Many of us have suffered or seen someone near with an agonizing Inflammatory rheumatic disease. Severe rheumatic disease implies damage to the joints, connective tissues, and sometimes other organs in the body. These diseases are caused by immune system dysregulation, leading to chronic inflammation that can result in pain, swelling, stiffness, and impaired function. This blog will discuss the lesser-known Spondyloarthritis (SpA), Ankylosing spondylitis (AS), with observance to Ankylosing Spondylitis Day.
What is Spondyloarthritis (SpA)?
It is a group of chronic inflammatory diseases primarily explained by the –
- Axial spondyloarthritis (AS and uSpA) -affects the spine and sacroiliac joints, leading to chronic lower back pain and stiffness.
- Peripheral spondyloarthritis (PsA, ReA, and enteropathic arthritis)- encompasses joints like the hips, knees, ankles, and small joints of the hands and feet. Additional symptoms may include enthesitis (inflammation at the sites where tendons and ligaments attach to bones), dactylitis (swelling of an entire finger or toe), and skin or eye involvement in certain subtypes.
The exact causes of spondyloarthritis are not fully understood. However, it is believed to result from genetic and environmental factors. The HLA-B27 gene is strongly associated with spondyloarthritis, particularly ankylosing spondylitis.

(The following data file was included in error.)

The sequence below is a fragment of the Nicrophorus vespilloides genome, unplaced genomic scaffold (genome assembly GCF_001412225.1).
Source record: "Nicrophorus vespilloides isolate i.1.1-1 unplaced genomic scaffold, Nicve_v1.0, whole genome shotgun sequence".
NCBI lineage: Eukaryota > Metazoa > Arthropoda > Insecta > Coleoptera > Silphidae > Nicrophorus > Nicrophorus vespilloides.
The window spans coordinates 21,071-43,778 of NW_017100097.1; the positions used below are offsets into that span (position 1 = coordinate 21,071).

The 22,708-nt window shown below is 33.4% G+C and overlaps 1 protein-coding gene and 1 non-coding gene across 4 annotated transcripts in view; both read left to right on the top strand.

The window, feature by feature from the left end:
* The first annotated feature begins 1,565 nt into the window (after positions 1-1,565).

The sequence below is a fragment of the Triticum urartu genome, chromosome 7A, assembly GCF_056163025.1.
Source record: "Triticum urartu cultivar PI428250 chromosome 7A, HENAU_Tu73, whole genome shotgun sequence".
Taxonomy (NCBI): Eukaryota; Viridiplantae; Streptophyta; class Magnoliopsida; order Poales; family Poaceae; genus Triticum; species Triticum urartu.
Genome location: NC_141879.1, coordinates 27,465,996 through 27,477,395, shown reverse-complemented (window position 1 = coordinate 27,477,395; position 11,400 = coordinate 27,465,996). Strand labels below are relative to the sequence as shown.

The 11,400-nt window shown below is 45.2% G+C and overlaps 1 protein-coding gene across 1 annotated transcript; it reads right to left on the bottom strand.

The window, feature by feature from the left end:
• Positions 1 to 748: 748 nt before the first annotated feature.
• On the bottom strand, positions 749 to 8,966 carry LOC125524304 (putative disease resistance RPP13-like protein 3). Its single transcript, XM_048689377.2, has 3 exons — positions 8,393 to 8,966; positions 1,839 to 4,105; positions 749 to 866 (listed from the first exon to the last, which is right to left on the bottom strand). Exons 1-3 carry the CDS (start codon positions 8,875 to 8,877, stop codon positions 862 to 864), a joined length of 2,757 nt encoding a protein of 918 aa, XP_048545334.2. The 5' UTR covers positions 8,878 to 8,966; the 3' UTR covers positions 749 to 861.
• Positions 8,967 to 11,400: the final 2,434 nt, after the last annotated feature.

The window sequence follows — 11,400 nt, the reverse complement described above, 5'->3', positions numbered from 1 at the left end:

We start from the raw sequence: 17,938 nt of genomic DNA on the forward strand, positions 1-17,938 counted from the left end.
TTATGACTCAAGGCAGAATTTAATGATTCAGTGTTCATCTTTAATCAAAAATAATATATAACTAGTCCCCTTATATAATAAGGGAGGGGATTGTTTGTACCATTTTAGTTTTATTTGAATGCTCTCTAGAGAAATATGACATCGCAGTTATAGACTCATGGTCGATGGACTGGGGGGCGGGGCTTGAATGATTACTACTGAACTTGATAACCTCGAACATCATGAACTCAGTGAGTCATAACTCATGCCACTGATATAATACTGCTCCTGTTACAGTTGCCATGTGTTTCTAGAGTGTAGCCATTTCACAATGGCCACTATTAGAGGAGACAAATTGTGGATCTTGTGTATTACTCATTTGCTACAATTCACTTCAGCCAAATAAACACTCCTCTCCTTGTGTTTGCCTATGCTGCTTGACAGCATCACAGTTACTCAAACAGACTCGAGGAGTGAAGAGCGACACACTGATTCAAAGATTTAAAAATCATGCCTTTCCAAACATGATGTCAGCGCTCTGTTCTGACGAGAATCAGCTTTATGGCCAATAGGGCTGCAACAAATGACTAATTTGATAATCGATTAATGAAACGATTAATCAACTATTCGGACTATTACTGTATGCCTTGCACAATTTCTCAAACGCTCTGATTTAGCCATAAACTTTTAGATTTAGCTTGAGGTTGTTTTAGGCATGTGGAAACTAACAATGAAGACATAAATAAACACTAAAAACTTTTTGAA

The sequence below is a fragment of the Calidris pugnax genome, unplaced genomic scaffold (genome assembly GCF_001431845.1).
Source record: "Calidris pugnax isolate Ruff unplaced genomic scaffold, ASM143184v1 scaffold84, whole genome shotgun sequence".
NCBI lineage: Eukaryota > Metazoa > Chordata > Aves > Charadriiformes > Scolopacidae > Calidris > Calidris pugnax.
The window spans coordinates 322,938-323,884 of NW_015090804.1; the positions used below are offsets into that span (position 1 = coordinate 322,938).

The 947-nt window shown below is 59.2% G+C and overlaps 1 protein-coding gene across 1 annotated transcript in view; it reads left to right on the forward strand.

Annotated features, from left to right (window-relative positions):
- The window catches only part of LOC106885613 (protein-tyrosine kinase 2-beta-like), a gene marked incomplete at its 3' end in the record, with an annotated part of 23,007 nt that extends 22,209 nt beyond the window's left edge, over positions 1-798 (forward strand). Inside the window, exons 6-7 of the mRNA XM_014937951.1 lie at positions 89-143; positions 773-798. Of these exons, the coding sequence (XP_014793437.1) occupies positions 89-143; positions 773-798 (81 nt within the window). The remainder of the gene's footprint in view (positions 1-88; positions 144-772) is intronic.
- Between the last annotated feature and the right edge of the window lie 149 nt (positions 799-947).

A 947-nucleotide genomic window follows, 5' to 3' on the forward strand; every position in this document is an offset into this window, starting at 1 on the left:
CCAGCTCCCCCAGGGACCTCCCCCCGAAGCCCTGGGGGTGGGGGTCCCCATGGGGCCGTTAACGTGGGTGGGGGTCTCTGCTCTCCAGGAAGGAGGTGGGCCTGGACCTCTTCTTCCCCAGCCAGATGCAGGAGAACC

How common is Spondyloarthritis
Spondyloarthritis (SpA) is a relatively common group of inflammatory rheumatic diseases, although the prevalence can vary depending on the subtype; let’s understand more about the subtype of Spondyloarthritis :
- Ankylosing Spondylitis (AS): Ankylosing spondylitis is the most well-known subtype of spondyloarthritis. It is estimated to affect approximately 0.1% to 1.4% of the population worldwide. AS is more commonly diagnosed in males and typically begins in late adolescence or early adulthood.
- Psoriatic Arthritis (PsA): Psoriatic arthritis is another common subtype of spondyloarthritis in individuals with psoriasis. The estimated prevalence of PsA ranges from 0.3% to 1% of the general population. PsA can affect males and females, usually developing between 30 and 50.